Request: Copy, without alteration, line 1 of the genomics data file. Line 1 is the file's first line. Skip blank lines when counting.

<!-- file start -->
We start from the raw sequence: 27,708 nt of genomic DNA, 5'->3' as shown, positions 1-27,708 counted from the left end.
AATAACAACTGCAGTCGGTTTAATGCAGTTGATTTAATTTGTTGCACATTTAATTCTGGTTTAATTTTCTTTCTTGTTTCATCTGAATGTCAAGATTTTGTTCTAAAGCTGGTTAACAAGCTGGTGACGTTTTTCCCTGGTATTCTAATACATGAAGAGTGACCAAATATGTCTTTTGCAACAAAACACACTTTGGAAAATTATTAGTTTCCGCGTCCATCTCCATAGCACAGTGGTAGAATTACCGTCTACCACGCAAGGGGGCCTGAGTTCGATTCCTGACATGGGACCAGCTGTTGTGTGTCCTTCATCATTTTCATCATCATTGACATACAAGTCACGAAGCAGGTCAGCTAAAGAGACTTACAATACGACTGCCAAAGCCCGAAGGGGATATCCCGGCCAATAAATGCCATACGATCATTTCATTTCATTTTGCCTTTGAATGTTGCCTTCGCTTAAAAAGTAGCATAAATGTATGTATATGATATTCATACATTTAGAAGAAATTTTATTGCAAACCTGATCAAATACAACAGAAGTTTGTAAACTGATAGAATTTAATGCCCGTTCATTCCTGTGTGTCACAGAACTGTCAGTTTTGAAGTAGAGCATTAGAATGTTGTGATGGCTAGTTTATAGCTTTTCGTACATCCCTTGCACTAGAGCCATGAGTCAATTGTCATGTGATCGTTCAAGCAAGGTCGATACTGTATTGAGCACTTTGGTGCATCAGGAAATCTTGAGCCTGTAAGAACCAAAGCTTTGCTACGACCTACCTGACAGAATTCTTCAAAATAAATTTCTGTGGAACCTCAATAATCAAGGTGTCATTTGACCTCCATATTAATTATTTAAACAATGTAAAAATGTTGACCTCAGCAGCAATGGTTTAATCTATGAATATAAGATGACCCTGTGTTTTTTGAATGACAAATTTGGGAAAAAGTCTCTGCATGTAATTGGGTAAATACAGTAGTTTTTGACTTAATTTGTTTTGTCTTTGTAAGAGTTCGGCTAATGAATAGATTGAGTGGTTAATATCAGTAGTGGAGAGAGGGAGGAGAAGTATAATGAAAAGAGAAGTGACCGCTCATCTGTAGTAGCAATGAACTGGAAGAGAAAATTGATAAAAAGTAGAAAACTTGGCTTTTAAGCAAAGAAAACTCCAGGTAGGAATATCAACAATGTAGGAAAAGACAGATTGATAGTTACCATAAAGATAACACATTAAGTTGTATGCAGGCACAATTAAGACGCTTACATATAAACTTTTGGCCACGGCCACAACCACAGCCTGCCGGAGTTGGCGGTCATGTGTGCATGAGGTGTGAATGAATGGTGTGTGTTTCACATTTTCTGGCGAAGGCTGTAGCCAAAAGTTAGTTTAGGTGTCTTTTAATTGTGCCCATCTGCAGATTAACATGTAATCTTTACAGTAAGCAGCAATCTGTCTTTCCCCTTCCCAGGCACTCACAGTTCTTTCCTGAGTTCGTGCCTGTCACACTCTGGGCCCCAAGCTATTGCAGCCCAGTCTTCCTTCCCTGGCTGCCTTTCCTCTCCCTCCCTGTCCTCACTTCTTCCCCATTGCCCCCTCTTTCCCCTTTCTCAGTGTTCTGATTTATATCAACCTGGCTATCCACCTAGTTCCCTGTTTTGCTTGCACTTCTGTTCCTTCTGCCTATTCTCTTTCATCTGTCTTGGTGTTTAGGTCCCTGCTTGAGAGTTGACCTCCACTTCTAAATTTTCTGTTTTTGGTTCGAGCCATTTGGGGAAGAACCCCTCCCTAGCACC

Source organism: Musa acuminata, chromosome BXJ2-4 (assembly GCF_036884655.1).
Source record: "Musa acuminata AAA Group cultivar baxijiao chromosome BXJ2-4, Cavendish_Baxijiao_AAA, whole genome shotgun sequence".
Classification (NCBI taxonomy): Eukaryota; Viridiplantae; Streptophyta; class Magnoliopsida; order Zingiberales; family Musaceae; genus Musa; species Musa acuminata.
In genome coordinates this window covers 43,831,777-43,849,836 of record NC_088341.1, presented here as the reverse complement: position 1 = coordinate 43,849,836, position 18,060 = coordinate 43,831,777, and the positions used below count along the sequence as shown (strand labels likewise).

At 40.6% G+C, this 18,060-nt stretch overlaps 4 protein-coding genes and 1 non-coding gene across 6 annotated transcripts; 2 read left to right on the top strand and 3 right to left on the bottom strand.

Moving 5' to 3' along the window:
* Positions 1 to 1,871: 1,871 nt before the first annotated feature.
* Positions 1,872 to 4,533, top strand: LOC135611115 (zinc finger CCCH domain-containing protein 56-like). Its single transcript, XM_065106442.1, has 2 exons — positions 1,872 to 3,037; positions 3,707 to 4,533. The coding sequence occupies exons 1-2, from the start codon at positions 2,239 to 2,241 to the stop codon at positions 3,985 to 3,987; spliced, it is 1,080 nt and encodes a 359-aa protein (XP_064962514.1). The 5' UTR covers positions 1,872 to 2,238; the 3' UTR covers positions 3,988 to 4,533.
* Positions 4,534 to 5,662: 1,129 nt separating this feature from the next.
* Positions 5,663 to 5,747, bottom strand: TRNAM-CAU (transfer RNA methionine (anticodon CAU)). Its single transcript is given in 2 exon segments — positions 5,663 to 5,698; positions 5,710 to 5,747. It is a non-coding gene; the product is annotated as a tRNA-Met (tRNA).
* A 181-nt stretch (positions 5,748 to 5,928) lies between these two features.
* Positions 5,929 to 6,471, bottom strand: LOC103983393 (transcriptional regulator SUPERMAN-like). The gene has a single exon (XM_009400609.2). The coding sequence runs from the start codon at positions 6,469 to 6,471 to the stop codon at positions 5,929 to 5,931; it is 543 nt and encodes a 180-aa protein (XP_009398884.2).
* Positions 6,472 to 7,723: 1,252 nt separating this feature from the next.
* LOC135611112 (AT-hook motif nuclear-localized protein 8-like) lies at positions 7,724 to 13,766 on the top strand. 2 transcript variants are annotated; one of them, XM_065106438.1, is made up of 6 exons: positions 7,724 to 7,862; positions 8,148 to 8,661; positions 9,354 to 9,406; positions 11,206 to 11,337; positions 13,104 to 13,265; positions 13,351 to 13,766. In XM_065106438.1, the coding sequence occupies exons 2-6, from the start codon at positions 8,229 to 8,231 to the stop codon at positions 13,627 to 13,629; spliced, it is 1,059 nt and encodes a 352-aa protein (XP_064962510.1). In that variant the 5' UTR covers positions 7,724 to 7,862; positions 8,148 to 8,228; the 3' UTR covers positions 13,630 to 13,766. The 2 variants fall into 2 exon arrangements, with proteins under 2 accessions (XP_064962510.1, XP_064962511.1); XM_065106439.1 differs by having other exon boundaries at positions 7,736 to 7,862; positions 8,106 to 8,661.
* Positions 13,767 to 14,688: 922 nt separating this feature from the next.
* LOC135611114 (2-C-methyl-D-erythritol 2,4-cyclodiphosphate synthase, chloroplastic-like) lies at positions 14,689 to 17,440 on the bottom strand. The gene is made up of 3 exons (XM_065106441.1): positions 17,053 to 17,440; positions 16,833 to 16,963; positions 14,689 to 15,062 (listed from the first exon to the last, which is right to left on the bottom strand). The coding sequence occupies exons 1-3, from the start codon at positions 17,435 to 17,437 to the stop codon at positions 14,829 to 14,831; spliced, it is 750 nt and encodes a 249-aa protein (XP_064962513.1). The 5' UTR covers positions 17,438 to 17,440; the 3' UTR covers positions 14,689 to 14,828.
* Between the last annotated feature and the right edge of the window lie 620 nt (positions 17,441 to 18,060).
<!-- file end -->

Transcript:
We start from the raw sequence: 27,708 nt of genomic DNA, 5'->3' as shown, positions 1-27,708 counted from the left end.